As we’ve previously discussed, fraud is one of the most contentious causes of action that arises in business litigation. What many aggrieved parties don’t understand when they first seek out an attorney is that it is so difficult to even plead a proper complaint for fraud that a good deal of cases never even make it off the ground and get past the initial pleadings stage.
As a matter of background, filing a complaint with a court doesn’t mean that the case will simply proceed smoothly — defendants often file “motions to dismiss” that claim that a complaint either fails to include all the necessary elements necessary to state a claim, or that the causes of action alleged are barred by an affirmative matter (such as failing to bring the cause of action within the time for doing so allotted by law, for instance).
In Illinois State Court, you are likely to see a lot more of these motions to dismiss, because Illinois is what is known as a “fact pleading jurisdiction” where a plaintiff has to put forth a good deal of background facts that bolster their potential claim, as opposed to federal courts (and other individual states) that have a lower hurdle to reach under what is known as a “notice pleading” standard where you can be a bit more conclusory.
The Illinois standard is hard enough to meet as it is, but fraud claims are very unique in that they have an even higher hurdle to meet on top of that — in the text of the complaint itself, before anyone has exchanged any discovery, taken any depositions, or the case has even taken shape, a plaintiff has to meet a “heightened pleading requirement” where the facts alleged specifically relating to an alleged fraud must be plead with sufficient specificity to appraise the defendant as to what he is called on to answer to. See Green v. Rogers, 234 Ill. 2d 478, 494 (2009).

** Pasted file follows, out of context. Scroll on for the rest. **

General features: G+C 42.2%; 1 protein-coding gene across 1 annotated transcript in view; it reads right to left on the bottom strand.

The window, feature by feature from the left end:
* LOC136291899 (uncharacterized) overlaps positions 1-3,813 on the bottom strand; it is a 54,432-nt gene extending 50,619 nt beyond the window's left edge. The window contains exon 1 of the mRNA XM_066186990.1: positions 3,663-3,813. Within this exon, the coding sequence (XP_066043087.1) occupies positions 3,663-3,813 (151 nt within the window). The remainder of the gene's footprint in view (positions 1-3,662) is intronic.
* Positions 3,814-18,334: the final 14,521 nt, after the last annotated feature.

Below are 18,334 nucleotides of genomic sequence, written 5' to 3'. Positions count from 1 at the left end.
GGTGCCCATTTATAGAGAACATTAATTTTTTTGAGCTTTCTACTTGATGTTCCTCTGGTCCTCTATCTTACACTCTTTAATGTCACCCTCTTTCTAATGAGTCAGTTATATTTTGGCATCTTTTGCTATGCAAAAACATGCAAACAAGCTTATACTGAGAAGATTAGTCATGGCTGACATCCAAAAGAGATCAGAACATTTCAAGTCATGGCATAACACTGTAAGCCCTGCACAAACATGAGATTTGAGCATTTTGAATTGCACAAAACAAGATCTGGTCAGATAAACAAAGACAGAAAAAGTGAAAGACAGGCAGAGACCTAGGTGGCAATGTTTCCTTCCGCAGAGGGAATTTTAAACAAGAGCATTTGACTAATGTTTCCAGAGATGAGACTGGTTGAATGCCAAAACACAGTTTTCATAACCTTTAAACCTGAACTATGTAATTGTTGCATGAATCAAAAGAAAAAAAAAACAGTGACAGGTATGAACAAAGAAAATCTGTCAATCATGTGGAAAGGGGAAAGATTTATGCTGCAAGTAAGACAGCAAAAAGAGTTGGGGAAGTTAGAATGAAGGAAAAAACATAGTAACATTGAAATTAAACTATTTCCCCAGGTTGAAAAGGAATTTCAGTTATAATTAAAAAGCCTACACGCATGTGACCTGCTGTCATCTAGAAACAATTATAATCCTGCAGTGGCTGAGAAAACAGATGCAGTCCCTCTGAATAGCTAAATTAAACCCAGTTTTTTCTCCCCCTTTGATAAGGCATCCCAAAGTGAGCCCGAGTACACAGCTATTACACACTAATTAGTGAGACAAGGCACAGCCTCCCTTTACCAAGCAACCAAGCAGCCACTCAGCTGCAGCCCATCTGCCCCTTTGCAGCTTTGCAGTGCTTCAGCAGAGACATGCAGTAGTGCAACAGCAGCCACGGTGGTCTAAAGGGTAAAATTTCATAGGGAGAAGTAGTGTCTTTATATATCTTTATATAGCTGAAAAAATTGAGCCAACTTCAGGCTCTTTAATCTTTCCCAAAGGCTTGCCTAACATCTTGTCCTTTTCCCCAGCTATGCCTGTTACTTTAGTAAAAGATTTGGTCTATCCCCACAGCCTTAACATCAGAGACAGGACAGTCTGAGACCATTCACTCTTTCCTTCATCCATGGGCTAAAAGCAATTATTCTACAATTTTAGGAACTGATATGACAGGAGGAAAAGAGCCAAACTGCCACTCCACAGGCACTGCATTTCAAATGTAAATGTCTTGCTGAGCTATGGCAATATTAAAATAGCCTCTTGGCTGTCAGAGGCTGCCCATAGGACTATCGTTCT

Just as a “refresher,” the basic elements that a complaint must include in regards to a fraud claim requires:
(1) a false statement of material fact;
(2) the party making the statement knew or believed it to be untrue;
(3) the party to whom the statement was made had a right to rely on the statement;
(4) the party to whom the statement was made did rely on the statement;
(5) the statement was made for the purpose of inducing the other party to act; and
(6) the reliance by the person to whom the statement was made led to that person’s injury.
See Cramer v. Insurance Exch. Agency, 154 Ill.2d 513, 529 (1996).
So how this works in practice is that it isn’t enough to plead that “john doe” made a statement on a certain date, and it’s not even enough to even really paraphrase, or plead what it was that “john doe” told you to do. In almost all circumstances, for a fraud claim to meet the heightened pleading requirement, you have to practically quote the allegedly fraudulent statement in a complaint, or at least put out enough specific details that paint a very detailed picture.
This is no accident that the requirement is this high — the heightened pleading requirement is there to ensure that the courthouse isn’t flooded with everyone who feels “short changed” when a business deal or advice goes bad. This isn’t a typical situation where you can plead things that you “think” happened and let the case take shape as it goes along.
Fraud is a very serious allegation with very serious penalties, and if you are going to take the very serious step of filing suit against someone for this offense, then you need to have a good deal of ammunition and you need to be prepared to use it right from the outset.
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